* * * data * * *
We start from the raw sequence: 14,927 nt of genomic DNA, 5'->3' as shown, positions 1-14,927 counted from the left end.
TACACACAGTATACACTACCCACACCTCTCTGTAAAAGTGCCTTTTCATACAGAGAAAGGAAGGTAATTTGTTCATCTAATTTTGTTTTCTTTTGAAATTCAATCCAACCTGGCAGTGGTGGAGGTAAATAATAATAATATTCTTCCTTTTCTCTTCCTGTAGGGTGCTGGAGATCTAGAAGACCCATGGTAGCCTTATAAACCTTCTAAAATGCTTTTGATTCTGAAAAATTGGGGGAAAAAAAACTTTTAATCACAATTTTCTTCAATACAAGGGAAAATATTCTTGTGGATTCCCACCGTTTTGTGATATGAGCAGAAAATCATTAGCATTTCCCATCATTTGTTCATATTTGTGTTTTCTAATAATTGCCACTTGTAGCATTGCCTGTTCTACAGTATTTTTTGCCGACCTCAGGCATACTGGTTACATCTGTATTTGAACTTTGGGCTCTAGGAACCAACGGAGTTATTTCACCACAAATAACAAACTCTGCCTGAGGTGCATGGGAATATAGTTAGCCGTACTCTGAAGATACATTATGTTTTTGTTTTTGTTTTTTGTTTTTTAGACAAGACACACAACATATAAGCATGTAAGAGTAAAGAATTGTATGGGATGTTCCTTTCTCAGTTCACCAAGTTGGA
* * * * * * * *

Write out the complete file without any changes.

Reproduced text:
We start from the raw sequence: 14,927 nt of genomic DNA, 5'->3' as shown, positions 1-14,927 counted from the left end.
TACACACAGTATACACTACCCACACCTCTCTGTAAAAGTGCCTTTTCATACAGAGAAAGGAAGGTAATTTGTTCATCTAATTTTGTTTTCTTTTGAAATTCAATCCAACCTGGCAGTGGTGGAGGTAAATAATAATAATATTCTTCCTTTTCTCTTCCTGTAGGGTGCTGGAGATCTAGAAGACCCATGGTAGCCTTATAAACCTTCTAAAATGCTTTTGATTCTGAAAAATTGGGGGAAAAAAAACTTTTAATCACAATTTTCTTCAATACAAGGGAAAATATTCTTGTGGATTCCCACCGTTTTGTGATATGAGCAGAAAATCATTAGCATTTCCCATCATTTGTTCATATTTGTGTTTTCTAATAATTGCCACTTGTAGCATTGCCTGTTCTACAGTATTTTTTGCCGACCTCAGGCATACTGGTTACATCTGTATTTGAACTTTGGGCTCTAGGAACCAACGGAGTTATTTCACCACAAATAACAAACTCTGCCTGAGGTGCATGGGAATATAGTTAGCCGTACTCTGAAGATACATTATGTTTTTGTTTTTGTTTTTTGTTTTTTAGACAAGACACACAACATATAAGCATGTAAGAGTAAAGAATTGTATGGGATGTTCCTTTCTCAGTTCACCAAGTTGGA